Monday, July 28, 2008

Can't Write

You: Where you been man?
Me: Eh, Around. My coffee press broke. I took pictures. Bought a new one almost immediately. I make decent coffee with just a sauce pan and a strainer, but it's messy.
Y:That's so sad. I know you got through alot of coffee presses.
M: Yeah, this is like, my fourth one. You'd think they'd make them better, faster, stronger than they were before.
Y: They do, they're called automatic drip. Also, that's the lamest lament to a late inanimate object ever.
M: Whatever. Any Expensive, Cybernetic Adult nod is only temporarily played out due to franchise revitalization attempts. You wait. My referencing schemes will acquire coolness like banknotes acquire practical value. Furthermore, automatic drip coffee pots are neither stronger nor faster. And eff your value judgments.
Y: Would you like to buy some incense?
M: This is an interesting sidebar. Uhm. Sure, but I don't have any money...
Y: Hah, money is for losers. I will trade you incense for a roll of film.
M: Fair enough.
Y: (quickly snatching the roll of film from my gullible outstretched hand, you immediately replace the roll with a bundle of one hundred incense sticks) Victory is mine! Your referencing scheme is doomed to be uncool forever.
M: Nooo!
(I howl, falling to my knees. Beat to the ground by your cackling Laughter of Win. )*

I cannot write. I have started five blogs entries, not counting this one which i will finish goddamnit, and I have been trying to move along "Ideas and Diner Cars" into novella territory. I have made no progress. This is the type of "can't write" I mean. It is experiential.
(Edit: On the subject of not being able to write, my Anthro teacher has approved my "unorthodox" research format of back-dated blog entries. Faking Are-some!)
So here's something I wrote almost a year ago, in Chris Moreno English 201.

Elliot Beter
English 201
Oct. 15, 2007

There’s a great deal of skepticism when today’s readers are given an account such as Beowulf or Marie de France’s Lanval and asked to accept these stories as anything outside of mythical. Content such as faerie queens and a man holding his breath long enough to battle a sea creature while underwater are seen as exaggerated at best and otherwise simply the providence of the author’s imagination. Black Sabbath’s “Jack the Stripper/ Faeries wear Boots” is similarly understood to be the product of the band members’ wild imaginations. The burden of proof is placed on the respective authors’ and writers’ account to turn these seemingly unbelievable experiences into something that’s mundane. Beowulf uses the literary device of “we have heard…” to make the ridiculous commonplace. Lanval is rooted firmly into its role of a folktale, including an introduction where Marie de France explains that the story is simply a metaphor for proper courtly behavior. “Jack the Stripper/ Faeries wear Boots” put the credibility of the account solely to Ozzy Osbourne and allows listeners to criticize the account as true or false based entirely on their opinion of the speaker.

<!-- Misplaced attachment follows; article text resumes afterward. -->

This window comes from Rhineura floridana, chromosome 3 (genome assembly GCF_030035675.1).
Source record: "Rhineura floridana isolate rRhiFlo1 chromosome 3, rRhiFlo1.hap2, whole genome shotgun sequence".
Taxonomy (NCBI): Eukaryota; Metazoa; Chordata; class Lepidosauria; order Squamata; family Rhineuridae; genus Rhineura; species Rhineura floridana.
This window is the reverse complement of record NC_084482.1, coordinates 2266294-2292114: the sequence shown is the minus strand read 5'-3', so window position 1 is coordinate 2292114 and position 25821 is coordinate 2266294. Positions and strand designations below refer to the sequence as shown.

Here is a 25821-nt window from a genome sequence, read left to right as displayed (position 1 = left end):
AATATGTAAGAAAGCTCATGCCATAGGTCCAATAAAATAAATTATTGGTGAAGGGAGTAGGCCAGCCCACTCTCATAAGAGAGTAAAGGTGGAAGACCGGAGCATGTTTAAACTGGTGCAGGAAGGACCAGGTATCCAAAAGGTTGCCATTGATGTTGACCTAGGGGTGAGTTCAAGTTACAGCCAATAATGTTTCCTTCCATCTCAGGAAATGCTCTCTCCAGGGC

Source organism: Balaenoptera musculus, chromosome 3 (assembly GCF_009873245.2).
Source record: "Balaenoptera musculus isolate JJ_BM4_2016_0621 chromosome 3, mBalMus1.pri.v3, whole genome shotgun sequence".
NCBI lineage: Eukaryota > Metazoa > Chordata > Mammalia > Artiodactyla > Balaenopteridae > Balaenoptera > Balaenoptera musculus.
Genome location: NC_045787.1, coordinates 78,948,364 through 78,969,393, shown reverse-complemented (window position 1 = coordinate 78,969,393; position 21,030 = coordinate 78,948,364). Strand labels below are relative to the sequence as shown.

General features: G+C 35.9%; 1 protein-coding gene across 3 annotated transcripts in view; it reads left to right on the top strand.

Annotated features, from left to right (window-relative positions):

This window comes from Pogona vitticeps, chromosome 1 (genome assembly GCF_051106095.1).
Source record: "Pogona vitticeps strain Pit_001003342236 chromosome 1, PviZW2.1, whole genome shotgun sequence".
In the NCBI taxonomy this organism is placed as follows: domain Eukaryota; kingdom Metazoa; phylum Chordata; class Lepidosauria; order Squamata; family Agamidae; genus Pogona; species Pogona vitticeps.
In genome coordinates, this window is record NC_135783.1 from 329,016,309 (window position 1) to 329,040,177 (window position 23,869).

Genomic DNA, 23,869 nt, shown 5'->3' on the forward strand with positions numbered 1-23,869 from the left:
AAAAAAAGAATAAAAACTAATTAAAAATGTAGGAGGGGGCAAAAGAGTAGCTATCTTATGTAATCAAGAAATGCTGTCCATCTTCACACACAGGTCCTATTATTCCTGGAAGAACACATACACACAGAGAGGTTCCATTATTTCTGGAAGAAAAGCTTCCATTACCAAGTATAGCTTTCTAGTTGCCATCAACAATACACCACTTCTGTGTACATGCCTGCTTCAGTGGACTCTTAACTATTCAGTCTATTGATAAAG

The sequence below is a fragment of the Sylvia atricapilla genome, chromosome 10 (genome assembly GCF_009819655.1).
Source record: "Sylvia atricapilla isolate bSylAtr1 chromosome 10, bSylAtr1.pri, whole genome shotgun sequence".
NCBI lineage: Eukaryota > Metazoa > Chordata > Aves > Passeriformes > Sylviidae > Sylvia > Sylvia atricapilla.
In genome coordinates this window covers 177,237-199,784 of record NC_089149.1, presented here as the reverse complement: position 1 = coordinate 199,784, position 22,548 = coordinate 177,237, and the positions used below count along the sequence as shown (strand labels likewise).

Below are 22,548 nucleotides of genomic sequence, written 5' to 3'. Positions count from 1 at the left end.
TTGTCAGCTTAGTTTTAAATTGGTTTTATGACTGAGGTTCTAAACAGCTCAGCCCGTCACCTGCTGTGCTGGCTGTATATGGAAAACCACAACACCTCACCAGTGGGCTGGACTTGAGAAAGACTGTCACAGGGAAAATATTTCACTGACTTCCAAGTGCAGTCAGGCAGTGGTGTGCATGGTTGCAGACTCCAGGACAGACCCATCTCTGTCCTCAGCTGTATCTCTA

Beowulf is England’s foremost woodsman and a self-reliant hero who performs feats that tax the reader’s ability to accept the story. The tale elevates Beowulf into a hero of mythic proportion and makes him into a brave Christian warrior who is beyond fear. The speaker tells his listeners that “we have heard” tell of such a man and leaves it up to the skeptical listener to refute his claim against the rest of the crowd in attendance. Other devices throughout the story, such as when Beowulf loses a swimming match to Breca the Bronding, allow the speaker to undermine listeners who are reluctant to accept his story.

As a point of contrast, Lanval is presented as a fable told to Henry II and promising a moral concerning freedom from sin. Once again, the unbelievable is presented to the listener. Within the scope of a fable, however, the unbelievable is mundane and readily accepted by any who hear the story. Marie de France tells a story of a displaced knight having a chance encounter with a faerie queen while deep in the woods. He quickly finds himself in a contract with the faerie queen and at odds with Queen Guinevere. The knight is suddenly obliged to present a woman who is fairer than Queen Guinevere while at the same time holding to his contract of not revealing the existence of the faerie queen to others. With his two obligations in opposition to each other, the knight decides to violate his arrangement with the faerie queen and present her to the court. Marie de France shows several examples of the knight behaving poorly and, considering the content of the prologue, doing things which will surely lead him into a life of vice. Since Lanval is presented as a fable, the listener is encouraged to identify and examine the moral presented, accepting the characters and their actions as necessary to the outcome of the tale.